Aerobic Digesters

Aerobic digestion is a sludge stabilization process
designed to convert waste activated sludge solids to carbon dioxide, water, residual cell debris and other end products. The oxidation of cellular material is referred to as endogenous respiration and is typically the dominant reaction in aerobic digestion. The detention time in the digester is normally about 20 days to achieve satisfactory solids stabilization. Aerobic digestion stabilizes the sludge solids more rapidly than anaerobic digestion, even though a less complete breakdown of cells is typically achieved. Oxygen can be supplied by mechanical aerators or by diffused aeration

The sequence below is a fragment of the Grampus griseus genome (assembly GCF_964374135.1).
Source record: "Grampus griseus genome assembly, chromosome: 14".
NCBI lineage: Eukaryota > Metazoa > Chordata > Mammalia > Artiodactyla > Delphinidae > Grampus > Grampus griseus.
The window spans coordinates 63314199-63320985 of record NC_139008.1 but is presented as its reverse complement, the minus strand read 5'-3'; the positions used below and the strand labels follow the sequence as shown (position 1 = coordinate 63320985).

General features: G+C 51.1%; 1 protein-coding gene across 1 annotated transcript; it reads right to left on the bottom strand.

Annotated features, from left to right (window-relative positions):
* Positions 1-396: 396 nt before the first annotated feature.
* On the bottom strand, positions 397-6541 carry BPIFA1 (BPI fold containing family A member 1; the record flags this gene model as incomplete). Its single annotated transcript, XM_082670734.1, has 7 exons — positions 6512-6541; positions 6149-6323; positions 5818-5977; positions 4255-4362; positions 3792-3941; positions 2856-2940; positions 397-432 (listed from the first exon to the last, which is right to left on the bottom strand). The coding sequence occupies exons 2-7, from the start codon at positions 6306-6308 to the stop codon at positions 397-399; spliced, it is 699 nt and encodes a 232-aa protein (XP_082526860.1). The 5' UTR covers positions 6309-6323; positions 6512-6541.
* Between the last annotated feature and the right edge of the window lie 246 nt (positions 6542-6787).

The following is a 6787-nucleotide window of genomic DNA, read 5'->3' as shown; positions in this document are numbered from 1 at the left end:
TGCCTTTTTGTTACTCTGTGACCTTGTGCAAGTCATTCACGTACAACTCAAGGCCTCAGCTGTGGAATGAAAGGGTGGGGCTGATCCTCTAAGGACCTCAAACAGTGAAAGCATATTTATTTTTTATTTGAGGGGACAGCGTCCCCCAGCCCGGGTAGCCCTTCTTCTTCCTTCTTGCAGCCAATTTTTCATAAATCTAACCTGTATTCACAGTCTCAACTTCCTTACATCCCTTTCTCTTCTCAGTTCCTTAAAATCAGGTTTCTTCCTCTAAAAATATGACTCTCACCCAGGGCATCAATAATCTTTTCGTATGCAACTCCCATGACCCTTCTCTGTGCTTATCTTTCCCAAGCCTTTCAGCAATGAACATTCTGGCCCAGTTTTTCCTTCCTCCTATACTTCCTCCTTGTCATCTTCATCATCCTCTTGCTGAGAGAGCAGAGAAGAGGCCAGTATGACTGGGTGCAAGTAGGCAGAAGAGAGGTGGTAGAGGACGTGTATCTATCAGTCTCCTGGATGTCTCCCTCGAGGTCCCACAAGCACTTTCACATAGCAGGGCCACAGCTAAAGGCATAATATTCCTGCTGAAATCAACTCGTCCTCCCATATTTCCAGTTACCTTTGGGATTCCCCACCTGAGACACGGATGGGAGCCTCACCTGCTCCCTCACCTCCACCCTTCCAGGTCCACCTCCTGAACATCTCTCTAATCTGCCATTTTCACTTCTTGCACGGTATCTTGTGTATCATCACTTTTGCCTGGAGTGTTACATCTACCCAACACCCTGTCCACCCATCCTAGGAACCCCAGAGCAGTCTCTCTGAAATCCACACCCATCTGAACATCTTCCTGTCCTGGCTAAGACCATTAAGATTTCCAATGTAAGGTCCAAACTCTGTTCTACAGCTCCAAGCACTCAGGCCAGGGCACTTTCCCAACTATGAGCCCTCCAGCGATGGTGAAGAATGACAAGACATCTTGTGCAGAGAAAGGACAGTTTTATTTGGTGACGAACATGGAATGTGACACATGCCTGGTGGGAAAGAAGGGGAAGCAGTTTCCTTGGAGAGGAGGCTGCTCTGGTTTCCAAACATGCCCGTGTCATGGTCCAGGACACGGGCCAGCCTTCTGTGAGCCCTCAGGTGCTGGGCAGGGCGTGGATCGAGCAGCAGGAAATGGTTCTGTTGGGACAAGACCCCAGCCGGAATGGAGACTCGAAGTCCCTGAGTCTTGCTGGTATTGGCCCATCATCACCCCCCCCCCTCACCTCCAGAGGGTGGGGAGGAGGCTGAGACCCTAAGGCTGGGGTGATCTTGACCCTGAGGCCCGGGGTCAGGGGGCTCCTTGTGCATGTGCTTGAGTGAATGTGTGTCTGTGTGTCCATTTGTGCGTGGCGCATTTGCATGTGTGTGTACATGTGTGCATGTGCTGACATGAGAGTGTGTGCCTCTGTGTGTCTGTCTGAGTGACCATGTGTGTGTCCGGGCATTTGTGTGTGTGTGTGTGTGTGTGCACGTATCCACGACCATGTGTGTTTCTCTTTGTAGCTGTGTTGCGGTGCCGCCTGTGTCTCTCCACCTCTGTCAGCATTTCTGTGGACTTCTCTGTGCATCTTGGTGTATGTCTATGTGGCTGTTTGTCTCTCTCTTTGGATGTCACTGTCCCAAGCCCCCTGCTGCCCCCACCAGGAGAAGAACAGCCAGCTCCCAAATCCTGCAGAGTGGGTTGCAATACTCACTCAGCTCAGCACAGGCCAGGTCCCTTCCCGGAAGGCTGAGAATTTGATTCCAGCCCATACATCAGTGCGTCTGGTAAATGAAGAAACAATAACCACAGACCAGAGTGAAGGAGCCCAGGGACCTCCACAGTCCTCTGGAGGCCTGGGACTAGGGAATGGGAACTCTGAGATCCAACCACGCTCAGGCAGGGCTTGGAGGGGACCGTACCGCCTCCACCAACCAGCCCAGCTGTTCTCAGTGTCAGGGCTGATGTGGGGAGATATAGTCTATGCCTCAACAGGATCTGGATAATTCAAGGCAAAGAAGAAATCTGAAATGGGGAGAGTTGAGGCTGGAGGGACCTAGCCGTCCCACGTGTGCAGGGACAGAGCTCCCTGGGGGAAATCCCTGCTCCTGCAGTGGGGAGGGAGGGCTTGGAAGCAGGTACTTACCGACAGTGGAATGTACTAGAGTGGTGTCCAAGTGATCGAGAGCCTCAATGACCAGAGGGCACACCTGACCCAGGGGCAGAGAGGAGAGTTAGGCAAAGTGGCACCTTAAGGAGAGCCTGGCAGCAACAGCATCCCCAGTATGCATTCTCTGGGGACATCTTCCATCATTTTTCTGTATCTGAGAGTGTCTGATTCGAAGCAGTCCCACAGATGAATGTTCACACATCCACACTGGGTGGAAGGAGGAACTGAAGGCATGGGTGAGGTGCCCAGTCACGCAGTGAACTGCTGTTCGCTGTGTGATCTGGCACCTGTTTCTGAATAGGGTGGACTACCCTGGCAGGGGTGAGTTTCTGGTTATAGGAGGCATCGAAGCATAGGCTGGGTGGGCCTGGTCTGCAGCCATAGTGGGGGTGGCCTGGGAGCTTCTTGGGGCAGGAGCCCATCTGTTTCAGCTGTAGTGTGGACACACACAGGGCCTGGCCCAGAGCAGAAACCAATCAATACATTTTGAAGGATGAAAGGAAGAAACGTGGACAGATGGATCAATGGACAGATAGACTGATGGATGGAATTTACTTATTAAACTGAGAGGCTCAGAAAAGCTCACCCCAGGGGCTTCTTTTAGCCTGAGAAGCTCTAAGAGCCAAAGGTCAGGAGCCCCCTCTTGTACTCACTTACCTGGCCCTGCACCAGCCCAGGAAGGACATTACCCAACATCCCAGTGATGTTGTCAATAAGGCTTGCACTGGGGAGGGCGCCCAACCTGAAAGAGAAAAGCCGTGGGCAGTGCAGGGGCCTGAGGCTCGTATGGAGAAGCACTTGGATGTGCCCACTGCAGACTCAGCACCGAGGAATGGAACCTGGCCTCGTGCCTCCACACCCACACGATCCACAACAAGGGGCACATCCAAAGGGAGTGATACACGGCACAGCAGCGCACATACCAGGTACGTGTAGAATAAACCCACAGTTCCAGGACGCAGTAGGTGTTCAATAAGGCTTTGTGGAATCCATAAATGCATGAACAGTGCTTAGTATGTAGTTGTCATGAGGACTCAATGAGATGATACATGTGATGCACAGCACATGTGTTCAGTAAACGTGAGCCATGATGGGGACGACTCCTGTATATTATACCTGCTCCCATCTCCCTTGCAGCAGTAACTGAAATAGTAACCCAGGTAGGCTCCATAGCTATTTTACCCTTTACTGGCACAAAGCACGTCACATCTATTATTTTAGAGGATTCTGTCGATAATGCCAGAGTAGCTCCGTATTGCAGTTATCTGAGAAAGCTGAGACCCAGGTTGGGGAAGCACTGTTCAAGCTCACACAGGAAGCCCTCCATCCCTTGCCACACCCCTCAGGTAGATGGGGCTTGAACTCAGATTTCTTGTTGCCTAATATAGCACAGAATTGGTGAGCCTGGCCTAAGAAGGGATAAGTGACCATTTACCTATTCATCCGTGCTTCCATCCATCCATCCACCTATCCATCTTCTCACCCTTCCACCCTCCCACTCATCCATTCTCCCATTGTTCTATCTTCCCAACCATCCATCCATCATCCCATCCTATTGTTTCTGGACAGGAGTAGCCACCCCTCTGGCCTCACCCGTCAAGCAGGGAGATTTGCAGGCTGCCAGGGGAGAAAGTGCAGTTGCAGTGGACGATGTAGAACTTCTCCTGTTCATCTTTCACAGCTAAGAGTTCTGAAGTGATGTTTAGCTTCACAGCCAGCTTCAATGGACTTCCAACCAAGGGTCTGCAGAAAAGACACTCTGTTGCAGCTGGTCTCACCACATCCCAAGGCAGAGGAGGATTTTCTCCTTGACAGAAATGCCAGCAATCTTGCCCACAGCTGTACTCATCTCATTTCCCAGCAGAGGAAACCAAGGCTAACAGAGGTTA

• Advantages
  • Sludge is stabilized (made odor-free)
  • Methane gas is produced and can be reused
  • Volume of activated sludge tanks is reduced by approx. 60 %
  • Electrical energy is generated
  • Electric energy for aeration system is reduced by approx. 30 % at an energy production of 80 % of the theoretical available energy of the biogas
  • Improved dewatering of sludge
  • Pasteurization occurs possible when digestion is operated under thermophilic conditions
  • Valuable fertilizer produced for agriculture and forestry
  • Co-digestion using anaerobic materials e.g. waste

Anaerobic Digesters

The modern waste water treatment plants of today have significantly lower amounts of solids in the effluent. Early on, Passavant-Roediger recognized that these solids must be properly treated and disposed of. For this purpose, we can offer you mature plants and processes. In digestion tanks, sludge is anaerobically
stabilized, meaning that its organic mass is
converted into methane gas and water.